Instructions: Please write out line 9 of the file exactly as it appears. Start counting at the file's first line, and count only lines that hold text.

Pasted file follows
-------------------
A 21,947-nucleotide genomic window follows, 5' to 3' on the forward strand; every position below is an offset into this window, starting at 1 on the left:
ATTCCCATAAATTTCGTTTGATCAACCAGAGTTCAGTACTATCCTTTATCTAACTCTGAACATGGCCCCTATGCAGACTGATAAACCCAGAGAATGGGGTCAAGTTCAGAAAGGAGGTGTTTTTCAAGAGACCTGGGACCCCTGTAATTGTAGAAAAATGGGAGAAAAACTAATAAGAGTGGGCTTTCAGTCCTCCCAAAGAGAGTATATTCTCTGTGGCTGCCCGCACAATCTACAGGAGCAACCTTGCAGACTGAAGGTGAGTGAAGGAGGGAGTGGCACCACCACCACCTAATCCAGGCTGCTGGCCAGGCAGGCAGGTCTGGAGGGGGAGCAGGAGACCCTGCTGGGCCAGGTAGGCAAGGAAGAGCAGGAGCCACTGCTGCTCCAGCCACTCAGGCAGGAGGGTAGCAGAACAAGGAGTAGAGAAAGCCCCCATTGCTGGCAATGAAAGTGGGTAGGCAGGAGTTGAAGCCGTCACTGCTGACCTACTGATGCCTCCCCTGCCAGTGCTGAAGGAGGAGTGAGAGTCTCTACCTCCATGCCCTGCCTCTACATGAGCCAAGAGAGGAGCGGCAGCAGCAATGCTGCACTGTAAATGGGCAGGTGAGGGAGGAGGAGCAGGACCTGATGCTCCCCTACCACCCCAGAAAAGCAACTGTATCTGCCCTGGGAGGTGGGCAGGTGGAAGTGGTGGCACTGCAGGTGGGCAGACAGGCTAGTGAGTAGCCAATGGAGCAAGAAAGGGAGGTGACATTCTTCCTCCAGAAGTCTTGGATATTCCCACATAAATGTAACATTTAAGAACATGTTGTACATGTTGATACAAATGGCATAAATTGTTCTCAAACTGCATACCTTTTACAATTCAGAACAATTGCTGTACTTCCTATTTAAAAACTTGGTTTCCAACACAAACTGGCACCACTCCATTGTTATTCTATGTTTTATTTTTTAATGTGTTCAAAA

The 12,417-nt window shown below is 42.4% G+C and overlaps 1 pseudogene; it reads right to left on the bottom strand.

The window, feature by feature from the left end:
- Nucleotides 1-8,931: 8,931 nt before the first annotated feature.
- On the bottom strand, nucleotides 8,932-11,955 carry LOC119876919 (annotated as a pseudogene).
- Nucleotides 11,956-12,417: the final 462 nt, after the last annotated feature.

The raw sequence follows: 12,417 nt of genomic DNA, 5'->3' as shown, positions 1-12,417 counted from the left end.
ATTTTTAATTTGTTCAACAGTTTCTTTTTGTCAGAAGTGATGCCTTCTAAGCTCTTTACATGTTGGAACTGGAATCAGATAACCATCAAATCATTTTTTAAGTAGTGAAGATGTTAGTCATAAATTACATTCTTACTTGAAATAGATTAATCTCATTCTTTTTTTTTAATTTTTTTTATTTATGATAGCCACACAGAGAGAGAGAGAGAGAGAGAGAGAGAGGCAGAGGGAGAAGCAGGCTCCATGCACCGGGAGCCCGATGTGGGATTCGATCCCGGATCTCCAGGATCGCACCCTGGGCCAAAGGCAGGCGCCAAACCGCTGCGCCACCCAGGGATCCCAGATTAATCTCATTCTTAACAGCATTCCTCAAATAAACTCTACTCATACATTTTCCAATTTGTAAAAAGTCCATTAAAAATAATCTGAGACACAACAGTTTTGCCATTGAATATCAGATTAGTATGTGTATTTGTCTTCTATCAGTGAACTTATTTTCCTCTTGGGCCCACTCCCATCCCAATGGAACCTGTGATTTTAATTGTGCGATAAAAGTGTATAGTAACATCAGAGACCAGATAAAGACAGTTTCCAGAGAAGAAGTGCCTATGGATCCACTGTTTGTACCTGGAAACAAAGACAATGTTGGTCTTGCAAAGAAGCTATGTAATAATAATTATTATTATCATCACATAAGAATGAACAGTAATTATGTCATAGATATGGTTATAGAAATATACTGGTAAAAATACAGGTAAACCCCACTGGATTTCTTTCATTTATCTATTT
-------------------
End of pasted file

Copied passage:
ATTTTTAATTTGTTCAACAGTTTCTTTTTGTCAGAAGTGATGCCTTCTAAGCTCTTTACATGTTGGAACTGGAATCAGATAACCATCAAATCATTTTTTAAGTAGTGAAGATGTTAGTCATAAATTACATTCTTACTTGAAATAGATTAATCTCATTCTTTTTTTTTAATTTTTTTTATTTATGATAGCCACACAGAGAGAGAGAGAGAGAGAGAGAGAGAGGCAGAGGGAGAAGCAGGCTCCATGCACCGGGAGCCCGATGTGGGATTCGATCCCGGATCTCCAGGATCGCACCCTGGGCCAAAGGCAGGCGCCAAACCGCTGCGCCACCCAGGGATCCCAGATTAATCTCATTCTTAACAGCATTCCTCAAATAAACTCTACTCATACATTTTCCAATTTGTAAAAAGTCCATTAAAAATAATCTGAGACACAACAGTTTTGCCATTGAATATCAGATTAGTATGTGTATTTGTCTTCTATCAGTGAACTTATTTTCCTCTTGGGCCCACTCCCATCCCAATGGAACCTGTGATTTTAATTGTGCGATAAAAGTGTATAGTAACATCAGAGACCAGATAAAGACAGTTTCCAGAGAAGAAGTGCCTATGGATCCACTGTTTGTACCTGGAAACAAAGACAATGTTGGTCTTGCAAAGAAGCTATGTAATAATAATTATTATTATCATCACATAAGAATGAACAGTAATTATGTCATAGATATGGTTATAGAAATATACTGGTAAAAATACAGGTAAACCCCACTGGATTTCTTTCATTTATCTATTT